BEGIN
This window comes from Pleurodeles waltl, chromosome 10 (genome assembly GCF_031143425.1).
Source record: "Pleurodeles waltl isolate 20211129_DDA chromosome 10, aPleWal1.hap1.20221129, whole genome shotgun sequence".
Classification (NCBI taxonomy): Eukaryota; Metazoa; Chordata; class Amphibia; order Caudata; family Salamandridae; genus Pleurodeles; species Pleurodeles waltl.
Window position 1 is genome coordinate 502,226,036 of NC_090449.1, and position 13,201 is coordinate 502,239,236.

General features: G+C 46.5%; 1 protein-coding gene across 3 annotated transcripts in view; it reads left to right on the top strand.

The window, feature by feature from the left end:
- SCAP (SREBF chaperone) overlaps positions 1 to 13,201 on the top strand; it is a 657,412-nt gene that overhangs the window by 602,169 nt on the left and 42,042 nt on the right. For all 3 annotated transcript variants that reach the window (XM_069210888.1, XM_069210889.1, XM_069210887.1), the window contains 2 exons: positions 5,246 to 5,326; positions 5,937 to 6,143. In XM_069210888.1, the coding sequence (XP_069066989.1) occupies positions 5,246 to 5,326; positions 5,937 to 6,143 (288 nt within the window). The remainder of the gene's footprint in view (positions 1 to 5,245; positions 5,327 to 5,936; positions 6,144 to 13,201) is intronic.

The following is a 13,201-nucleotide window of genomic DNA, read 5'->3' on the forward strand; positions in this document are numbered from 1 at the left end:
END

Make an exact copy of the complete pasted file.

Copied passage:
This window comes from Pleurodeles waltl, chromosome 10 (genome assembly GCF_031143425.1).
Source record: "Pleurodeles waltl isolate 20211129_DDA chromosome 10, aPleWal1.hap1.20221129, whole genome shotgun sequence".
Classification (NCBI taxonomy): Eukaryota; Metazoa; Chordata; class Amphibia; order Caudata; family Salamandridae; genus Pleurodeles; species Pleurodeles waltl.
Window position 1 is genome coordinate 502,226,036 of NC_090449.1, and position 13,201 is coordinate 502,239,236.

General features: G+C 46.5%; 1 protein-coding gene across 3 annotated transcripts in view; it reads left to right on the top strand.

The window, feature by feature from the left end:
- SCAP (SREBF chaperone) overlaps positions 1 to 13,201 on the top strand; it is a 657,412-nt gene that overhangs the window by 602,169 nt on the left and 42,042 nt on the right. For all 3 annotated transcript variants that reach the window (XM_069210888.1, XM_069210889.1, XM_069210887.1), the window contains 2 exons: positions 5,246 to 5,326; positions 5,937 to 6,143. In XM_069210888.1, the coding sequence (XP_069066989.1) occupies positions 5,246 to 5,326; positions 5,937 to 6,143 (288 nt within the window). The remainder of the gene's footprint in view (positions 1 to 5,245; positions 5,327 to 5,936; positions 6,144 to 13,201) is intronic.

The following is a 13,201-nucleotide window of genomic DNA, read 5'->3' on the forward strand; positions in this document are numbered from 1 at the left end: